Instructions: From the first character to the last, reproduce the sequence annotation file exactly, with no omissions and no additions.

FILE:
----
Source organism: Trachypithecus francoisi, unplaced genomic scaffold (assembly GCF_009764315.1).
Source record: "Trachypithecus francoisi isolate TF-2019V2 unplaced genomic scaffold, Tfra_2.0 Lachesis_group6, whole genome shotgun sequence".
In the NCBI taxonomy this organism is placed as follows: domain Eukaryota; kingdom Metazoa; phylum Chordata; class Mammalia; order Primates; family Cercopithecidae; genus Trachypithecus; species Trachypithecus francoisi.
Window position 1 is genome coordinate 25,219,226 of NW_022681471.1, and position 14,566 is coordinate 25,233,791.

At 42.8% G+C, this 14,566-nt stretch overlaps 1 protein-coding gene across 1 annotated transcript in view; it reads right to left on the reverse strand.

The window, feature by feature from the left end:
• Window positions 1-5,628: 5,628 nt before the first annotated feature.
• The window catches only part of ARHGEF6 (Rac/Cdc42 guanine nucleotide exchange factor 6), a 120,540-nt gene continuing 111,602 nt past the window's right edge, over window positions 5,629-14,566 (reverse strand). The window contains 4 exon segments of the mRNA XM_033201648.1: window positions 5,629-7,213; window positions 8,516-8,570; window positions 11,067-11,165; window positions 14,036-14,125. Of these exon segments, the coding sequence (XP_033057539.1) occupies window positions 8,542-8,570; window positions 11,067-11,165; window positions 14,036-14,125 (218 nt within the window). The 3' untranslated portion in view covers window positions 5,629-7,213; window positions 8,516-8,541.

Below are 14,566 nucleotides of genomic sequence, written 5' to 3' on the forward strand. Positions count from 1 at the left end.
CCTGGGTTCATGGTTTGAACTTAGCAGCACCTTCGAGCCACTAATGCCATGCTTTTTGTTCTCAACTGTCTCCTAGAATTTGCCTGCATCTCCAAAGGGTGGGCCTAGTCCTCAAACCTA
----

Source organism: Trachypithecus francoisi, unplaced genomic scaffold (assembly GCF_009764315.1).
Source record: "Trachypithecus francoisi isolate TF-2019V2 unplaced genomic scaffold, Tfra_2.0 Lachesis_group6, whole genome shotgun sequence".
In the NCBI taxonomy this organism is placed as follows: domain Eukaryota; kingdom Metazoa; phylum Chordata; class Mammalia; order Primates; family Cercopithecidae; genus Trachypithecus; species Trachypithecus francoisi.
Window position 1 is genome coordinate 25,219,226 of NW_022681471.1, and position 14,566 is coordinate 25,233,791.

At 42.8% G+C, this 14,566-nt stretch overlaps 1 protein-coding gene across 1 annotated transcript in view; it reads right to left on the reverse strand.

The window, feature by feature from the left end:
• Window positions 1-5,628: 5,628 nt before the first annotated feature.
• The window catches only part of ARHGEF6 (Rac/Cdc42 guanine nucleotide exchange factor 6), a 120,540-nt gene continuing 111,602 nt past the window's right edge, over window positions 5,629-14,566 (reverse strand). The window contains 4 exon segments of the mRNA XM_033201648.1: window positions 5,629-7,213; window positions 8,516-8,570; window positions 11,067-11,165; window positions 14,036-14,125. Of these exon segments, the coding sequence (XP_033057539.1) occupies window positions 8,542-8,570; window positions 11,067-11,165; window positions 14,036-14,125 (218 nt within the window). The 3' untranslated portion in view covers window positions 5,629-7,213; window positions 8,516-8,541.

Below are 14,566 nucleotides of genomic sequence, written 5' to 3' on the forward strand. Positions count from 1 at the left end.
CCTGGGTTCATGGTTTGAACTTAGCAGCACCTTCGAGCCACTAATGCCATGCTTTTTGTTCTCAACTGTCTCCTAGAATTTGCCTGCATCTCCAAAGGGTGGGCCTAGTCCTCAAACCTA